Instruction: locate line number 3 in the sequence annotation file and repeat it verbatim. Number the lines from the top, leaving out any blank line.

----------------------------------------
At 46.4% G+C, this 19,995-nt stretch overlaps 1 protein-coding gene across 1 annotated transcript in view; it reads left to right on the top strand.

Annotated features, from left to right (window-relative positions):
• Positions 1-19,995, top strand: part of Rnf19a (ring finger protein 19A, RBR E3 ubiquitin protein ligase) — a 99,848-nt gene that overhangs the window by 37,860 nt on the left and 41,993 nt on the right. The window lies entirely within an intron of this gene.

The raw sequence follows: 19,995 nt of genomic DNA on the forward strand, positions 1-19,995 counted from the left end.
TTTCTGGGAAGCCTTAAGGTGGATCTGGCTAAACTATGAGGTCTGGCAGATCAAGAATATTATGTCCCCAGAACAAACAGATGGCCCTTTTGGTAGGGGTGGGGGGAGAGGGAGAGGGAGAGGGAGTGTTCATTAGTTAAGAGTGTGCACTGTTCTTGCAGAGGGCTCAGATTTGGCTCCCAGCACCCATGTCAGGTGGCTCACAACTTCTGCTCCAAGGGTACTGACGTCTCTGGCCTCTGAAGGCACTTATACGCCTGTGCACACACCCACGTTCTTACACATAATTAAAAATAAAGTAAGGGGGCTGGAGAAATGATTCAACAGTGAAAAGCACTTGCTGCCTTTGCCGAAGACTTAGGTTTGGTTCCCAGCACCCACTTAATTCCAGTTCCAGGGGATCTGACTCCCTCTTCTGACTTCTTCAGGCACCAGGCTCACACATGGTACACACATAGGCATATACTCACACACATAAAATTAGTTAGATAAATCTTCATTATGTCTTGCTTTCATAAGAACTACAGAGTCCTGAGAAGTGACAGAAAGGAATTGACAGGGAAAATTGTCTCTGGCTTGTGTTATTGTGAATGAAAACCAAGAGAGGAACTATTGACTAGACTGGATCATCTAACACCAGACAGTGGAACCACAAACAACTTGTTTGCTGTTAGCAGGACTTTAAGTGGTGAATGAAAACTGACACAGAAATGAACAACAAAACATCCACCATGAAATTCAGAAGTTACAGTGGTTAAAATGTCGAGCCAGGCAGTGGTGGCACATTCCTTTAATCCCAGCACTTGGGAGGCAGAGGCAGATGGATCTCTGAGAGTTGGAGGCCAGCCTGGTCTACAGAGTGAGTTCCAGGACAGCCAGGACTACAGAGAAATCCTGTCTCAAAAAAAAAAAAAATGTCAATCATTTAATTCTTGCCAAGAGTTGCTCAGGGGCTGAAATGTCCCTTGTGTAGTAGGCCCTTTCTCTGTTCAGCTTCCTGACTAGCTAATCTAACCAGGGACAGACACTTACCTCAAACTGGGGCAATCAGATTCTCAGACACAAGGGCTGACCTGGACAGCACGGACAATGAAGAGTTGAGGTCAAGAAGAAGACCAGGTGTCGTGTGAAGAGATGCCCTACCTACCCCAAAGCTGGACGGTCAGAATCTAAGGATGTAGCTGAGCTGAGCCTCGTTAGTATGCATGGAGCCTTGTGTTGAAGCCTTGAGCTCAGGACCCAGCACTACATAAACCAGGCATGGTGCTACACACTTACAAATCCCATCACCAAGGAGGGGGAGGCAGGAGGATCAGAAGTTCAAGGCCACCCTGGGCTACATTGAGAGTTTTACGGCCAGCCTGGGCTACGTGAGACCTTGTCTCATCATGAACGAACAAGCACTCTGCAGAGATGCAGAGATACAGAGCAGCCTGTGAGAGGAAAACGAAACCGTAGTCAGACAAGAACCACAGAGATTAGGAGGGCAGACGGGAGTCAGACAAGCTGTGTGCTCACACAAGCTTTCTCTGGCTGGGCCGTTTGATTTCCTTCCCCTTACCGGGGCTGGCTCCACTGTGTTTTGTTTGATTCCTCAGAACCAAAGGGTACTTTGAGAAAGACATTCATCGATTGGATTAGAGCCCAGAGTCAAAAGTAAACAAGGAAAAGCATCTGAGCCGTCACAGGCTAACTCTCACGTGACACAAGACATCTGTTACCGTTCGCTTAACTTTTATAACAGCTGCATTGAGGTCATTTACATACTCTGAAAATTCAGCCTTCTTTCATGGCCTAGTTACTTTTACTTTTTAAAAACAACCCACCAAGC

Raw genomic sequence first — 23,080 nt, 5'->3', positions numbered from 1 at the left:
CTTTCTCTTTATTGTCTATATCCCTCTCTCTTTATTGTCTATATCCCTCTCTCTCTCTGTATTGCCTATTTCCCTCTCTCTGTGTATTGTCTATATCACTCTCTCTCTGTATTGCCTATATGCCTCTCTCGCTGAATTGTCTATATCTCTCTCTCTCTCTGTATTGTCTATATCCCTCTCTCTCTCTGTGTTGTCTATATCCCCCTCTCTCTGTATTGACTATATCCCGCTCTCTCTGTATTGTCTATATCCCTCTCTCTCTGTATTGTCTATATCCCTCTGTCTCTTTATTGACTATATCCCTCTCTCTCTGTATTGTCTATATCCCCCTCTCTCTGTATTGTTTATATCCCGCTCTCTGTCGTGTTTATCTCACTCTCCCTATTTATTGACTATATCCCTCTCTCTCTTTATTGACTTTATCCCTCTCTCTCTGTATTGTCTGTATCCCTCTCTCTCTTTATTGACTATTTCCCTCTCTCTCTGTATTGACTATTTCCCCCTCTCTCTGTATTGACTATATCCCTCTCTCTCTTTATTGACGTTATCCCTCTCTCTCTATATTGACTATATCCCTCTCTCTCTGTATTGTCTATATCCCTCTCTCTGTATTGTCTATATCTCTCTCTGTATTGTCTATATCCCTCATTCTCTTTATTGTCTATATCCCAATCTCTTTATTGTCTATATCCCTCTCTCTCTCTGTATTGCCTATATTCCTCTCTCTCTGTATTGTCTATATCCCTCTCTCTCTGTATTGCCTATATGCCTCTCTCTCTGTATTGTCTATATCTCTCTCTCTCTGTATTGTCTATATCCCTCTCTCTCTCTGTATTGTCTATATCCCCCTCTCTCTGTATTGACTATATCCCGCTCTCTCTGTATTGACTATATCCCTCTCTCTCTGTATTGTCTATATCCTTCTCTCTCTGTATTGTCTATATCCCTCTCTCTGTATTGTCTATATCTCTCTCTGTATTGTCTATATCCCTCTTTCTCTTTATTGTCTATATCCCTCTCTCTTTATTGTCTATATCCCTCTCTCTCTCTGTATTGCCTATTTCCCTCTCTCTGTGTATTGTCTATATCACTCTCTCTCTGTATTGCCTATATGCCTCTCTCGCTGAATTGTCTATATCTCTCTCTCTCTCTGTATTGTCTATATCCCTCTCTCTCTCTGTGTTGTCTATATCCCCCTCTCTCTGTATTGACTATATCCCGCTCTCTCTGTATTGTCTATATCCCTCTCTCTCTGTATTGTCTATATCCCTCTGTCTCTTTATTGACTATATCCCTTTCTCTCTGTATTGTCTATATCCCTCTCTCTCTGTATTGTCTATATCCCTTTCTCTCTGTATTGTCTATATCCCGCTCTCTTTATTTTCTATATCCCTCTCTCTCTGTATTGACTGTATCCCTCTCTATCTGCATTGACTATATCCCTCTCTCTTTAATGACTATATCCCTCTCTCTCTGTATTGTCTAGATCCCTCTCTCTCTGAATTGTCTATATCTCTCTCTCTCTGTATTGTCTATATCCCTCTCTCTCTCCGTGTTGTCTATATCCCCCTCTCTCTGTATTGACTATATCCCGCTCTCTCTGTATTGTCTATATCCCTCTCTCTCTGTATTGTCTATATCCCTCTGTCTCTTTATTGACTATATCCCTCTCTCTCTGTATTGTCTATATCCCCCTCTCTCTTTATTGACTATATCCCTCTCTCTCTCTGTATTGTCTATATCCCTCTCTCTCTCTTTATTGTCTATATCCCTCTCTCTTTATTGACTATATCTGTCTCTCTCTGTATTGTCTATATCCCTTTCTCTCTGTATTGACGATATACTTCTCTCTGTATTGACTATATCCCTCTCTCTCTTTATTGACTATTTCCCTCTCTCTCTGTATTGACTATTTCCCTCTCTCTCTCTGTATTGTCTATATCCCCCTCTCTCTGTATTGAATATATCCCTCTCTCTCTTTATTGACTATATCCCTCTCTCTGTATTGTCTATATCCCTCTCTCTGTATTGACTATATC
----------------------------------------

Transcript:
• Positions 1-19,995, top strand: part of Rnf19a (ring finger protein 19A, RBR E3 ubiquitin protein ligase) — a 99,848-nt gene that overhangs the window by 37,860 nt on the left and 41,993 nt on the right. The window lies entirely within an intron of this gene.